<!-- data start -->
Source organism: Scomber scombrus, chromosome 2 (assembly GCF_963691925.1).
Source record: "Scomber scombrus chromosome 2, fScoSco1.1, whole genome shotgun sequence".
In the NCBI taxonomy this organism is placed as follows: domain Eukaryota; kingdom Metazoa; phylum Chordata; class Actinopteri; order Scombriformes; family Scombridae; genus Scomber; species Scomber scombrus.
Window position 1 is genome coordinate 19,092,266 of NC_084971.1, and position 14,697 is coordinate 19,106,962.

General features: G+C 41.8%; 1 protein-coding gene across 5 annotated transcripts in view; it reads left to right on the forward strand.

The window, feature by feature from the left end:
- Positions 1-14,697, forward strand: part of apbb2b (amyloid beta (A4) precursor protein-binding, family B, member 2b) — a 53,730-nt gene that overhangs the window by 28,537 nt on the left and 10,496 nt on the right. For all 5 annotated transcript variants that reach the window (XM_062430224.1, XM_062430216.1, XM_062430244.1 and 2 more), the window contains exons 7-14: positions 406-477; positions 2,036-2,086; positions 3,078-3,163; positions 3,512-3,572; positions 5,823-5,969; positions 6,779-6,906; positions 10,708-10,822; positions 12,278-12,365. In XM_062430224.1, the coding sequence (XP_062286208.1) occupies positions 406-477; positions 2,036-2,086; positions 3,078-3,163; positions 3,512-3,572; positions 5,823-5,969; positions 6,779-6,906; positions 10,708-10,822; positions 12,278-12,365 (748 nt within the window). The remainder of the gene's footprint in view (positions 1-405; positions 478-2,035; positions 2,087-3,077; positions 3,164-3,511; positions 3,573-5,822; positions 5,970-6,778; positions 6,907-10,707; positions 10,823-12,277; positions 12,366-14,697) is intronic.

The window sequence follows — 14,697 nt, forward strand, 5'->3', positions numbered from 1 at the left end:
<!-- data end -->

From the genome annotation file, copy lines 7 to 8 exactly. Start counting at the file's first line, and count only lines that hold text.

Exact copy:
- Positions 1-14,697, forward strand: part of apbb2b (amyloid beta (A4) precursor protein-binding, family B, member 2b) — a 53,730-nt gene that overhangs the window by 28,537 nt on the left and 10,496 nt on the right. For all 5 annotated transcript variants that reach the window (XM_062430224.1, XM_062430216.1, XM_062430244.1 and 2 more), the window contains exons 7-14: positions 406-477; positions 2,036-2,086; positions 3,078-3,163; positions 3,512-3,572; positions 5,823-5,969; positions 6,779-6,906; positions 10,708-10,822; positions 12,278-12,365. In XM_062430224.1, the coding sequence (XP_062286208.1) occupies positions 406-477; positions 2,036-2,086; positions 3,078-3,163; positions 3,512-3,572; positions 5,823-5,969; positions 6,779-6,906; positions 10,708-10,822; positions 12,278-12,365 (748 nt within the window). The remainder of the gene's footprint in view (positions 1-405; positions 478-2,035; positions 2,087-3,077; positions 3,164-3,511; positions 3,573-5,822; positions 5,970-6,778; positions 6,907-10,707; positions 10,823-12,277; positions 12,366-14,697) is intronic.

The window sequence follows — 14,697 nt, forward strand, 5'->3', positions numbered from 1 at the left end: